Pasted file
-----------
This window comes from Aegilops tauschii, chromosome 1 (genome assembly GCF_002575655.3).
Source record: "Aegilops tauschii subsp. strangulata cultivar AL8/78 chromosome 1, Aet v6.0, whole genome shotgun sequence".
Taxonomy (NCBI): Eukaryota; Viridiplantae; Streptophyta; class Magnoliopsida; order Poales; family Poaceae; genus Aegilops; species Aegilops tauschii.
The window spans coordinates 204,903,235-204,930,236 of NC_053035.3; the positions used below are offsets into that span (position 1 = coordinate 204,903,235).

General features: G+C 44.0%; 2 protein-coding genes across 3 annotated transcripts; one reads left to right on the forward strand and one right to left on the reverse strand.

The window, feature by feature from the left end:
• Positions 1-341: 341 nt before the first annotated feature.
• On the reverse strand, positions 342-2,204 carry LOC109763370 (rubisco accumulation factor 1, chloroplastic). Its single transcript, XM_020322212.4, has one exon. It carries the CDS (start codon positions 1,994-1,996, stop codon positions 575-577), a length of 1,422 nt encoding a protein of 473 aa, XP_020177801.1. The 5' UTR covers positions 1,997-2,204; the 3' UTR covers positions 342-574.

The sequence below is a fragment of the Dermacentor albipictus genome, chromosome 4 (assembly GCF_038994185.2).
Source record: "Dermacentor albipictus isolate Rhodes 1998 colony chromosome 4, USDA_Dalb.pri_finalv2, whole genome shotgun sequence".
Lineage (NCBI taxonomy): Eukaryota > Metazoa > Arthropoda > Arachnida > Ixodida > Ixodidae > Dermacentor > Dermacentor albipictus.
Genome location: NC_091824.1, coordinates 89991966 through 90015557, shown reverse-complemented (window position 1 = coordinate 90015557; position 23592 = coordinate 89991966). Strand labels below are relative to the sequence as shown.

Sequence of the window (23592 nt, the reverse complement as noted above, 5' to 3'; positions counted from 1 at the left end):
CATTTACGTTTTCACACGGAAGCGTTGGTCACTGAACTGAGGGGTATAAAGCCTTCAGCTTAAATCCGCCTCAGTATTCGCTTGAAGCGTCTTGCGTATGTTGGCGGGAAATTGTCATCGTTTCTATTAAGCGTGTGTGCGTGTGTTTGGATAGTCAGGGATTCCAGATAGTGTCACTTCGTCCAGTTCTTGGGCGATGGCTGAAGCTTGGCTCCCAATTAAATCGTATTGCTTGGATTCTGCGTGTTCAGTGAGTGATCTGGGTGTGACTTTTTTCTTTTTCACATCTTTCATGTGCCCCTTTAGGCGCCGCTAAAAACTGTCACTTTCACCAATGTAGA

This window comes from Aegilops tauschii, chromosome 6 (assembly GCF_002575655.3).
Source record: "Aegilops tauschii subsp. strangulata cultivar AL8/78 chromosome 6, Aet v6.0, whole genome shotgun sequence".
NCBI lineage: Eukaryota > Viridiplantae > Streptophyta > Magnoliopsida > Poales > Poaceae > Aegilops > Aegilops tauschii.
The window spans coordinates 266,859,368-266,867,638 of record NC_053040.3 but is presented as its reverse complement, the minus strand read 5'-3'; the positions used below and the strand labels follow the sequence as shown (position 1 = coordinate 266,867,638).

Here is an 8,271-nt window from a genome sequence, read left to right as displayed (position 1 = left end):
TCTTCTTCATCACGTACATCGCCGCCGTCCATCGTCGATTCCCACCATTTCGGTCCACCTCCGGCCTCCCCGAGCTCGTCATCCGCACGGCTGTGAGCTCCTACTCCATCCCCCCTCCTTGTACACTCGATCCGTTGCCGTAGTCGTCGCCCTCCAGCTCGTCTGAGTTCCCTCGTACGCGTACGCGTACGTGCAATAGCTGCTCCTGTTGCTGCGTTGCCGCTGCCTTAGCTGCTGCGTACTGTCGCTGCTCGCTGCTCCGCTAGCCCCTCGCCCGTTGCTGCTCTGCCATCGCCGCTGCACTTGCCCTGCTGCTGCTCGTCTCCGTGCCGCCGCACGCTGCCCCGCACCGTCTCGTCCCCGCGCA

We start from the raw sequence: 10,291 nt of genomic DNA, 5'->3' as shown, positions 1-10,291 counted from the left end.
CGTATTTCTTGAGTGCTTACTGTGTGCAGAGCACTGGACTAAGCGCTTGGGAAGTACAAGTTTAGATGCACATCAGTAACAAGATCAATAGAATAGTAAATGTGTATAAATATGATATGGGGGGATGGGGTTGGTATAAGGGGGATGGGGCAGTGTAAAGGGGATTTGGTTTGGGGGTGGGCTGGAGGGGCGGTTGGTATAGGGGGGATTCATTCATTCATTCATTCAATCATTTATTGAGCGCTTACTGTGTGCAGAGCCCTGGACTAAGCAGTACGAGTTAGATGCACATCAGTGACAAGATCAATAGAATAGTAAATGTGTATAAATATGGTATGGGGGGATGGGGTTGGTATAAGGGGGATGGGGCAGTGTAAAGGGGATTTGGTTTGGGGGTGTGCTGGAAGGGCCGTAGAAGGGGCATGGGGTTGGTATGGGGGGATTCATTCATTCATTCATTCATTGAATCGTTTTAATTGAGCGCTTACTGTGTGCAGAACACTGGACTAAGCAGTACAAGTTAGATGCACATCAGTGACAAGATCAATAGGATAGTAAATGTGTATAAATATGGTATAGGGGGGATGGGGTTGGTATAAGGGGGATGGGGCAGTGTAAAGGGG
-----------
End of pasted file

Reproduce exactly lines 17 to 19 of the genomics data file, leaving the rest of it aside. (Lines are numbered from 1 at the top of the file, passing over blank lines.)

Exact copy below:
NCBI lineage: Eukaryota > Viridiplantae > Streptophyta > Magnoliopsida > Poales > Poaceae > Aegilops > Aegilops tauschii.
The window spans coordinates 266,859,368-266,867,638 of record NC_053040.3 but is presented as its reverse complement, the minus strand read 5'-3'; the positions used below and the strand labels follow the sequence as shown (position 1 = coordinate 266,867,638).

Here is an 8,271-nt window from a genome sequence, read left to right as displayed (position 1 = left end):